3.) No not really, the designers made her to look good, and I think they did a good job of it without making the character look slutty or obnoxious.

    Good luck!!

    David A.

    ReplyDelete
  6. 1. I originally played TRIII. Yes, Lara's femininity played a big role in my choice. I liked the idea of a woman adventurer.

    2. Yes, I was intrigued by the plot and mystery of the game, along with the puzzle solving. I liked the battle/killing less.

    3. Lara's physical appearance was never a bad thing. The more realistic / sexier the better.

    ReplyDelete
  7. David and nelson8862, thanks for your responses. Nelson, we need to know if you're male or female for the survey. Sorry if that wasn't clear. I'll edit the post to make it more noticeable.

    ReplyDelete
  8. Was Lara's feminine identity what appealed to you? Before the game came out, there were many articles in game magazines that asked "would you play a female character?" as if this were sooo odd. Which it was at the time, but I was perfectly happy to play and cheer on Ms. Croft.

    Was it more the gameplay/adventure history which got you into playing it? I loved the adventure and exploration, and can still "see" many of the levels and areas of the first Tomb Raider especially in my head.

    About Lara's physical appearance: were you ever annoyed by it or was it never a concern? The only thing I ever thought with some amusement was that in the real world, Lara would tip over, purely as a gravitational fact.

    I am your basic female.

    ReplyDelete
  9. Im British, so my comment doesnt count but i like doing surveys anyway, lol.

    1. No, i just wanted to play an Indiana Jones style game.

    2. Adventure games are always awesome.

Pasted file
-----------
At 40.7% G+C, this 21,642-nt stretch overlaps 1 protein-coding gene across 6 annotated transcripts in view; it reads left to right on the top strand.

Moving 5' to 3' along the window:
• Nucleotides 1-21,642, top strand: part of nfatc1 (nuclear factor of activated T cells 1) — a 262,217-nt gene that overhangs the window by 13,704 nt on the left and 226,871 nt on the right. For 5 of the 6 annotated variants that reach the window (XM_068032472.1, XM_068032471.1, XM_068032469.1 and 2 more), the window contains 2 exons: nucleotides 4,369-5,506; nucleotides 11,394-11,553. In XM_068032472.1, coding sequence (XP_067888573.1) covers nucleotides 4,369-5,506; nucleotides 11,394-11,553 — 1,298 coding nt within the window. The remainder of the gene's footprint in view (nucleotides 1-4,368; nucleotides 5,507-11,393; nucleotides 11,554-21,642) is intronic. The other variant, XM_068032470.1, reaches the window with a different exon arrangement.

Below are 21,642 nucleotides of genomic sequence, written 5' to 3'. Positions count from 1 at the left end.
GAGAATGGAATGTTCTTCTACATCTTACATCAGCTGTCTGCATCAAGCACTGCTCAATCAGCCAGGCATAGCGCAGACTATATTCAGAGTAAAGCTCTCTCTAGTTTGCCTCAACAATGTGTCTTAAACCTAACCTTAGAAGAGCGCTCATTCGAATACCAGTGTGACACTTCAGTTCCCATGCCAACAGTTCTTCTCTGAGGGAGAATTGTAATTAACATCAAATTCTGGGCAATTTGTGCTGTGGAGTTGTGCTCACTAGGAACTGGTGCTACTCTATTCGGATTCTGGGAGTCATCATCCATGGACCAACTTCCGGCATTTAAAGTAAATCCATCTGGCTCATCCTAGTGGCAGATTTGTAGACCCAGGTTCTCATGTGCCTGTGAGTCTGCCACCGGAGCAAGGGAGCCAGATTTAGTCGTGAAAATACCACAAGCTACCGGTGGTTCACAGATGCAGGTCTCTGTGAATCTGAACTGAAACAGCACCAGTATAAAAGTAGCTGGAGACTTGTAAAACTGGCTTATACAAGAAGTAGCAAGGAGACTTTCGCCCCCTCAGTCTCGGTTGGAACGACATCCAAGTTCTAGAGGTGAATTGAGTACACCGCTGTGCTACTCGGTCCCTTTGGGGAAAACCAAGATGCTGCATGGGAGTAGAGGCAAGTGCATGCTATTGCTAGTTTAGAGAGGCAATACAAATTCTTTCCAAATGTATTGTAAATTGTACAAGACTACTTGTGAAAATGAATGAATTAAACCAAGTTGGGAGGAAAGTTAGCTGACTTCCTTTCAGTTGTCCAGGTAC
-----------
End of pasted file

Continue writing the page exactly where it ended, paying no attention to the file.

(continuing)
3. Yeah, it annoyed me a lot, especially in TR2,TR3 and Legend. She looks normal in Underworld though.

    Im Male.

    ReplyDelete
  10. Hi Izzie,

    I’d love to help you out with your research! I’ve written and conducted my own research on similar subjects to the theme you seem to be exploring through your questions, so I will do my best not to get carried away. I am female and American.

    1. Was Lara's feminine identity what appealed to you?

    Yes. I thought a female protagonist in a game was super cool and a delightful change from the anthropomorphized game characters (which were generally male, come to think of it) and the usual male characters found in nearly every game at the time. Having a woman as the main character was probably the most striking and appealing aspects of the game simply because I wanted to go adventuring as Lara Croft and not as Mr. Generic Action Man.

    2. Was it more the gameplay/adventure history which got you into playing it?

    I especially enjoy action/adventure games, so, yes, the gameplay was definitely something which got me into playing. Puzzle-solving, exploring, gunfighting, and the locales/history are all a big draw that have kept me playing nearly all the TR games.

    3. About Lara's physical appearance: were you ever annoyed by it or was it never a concern?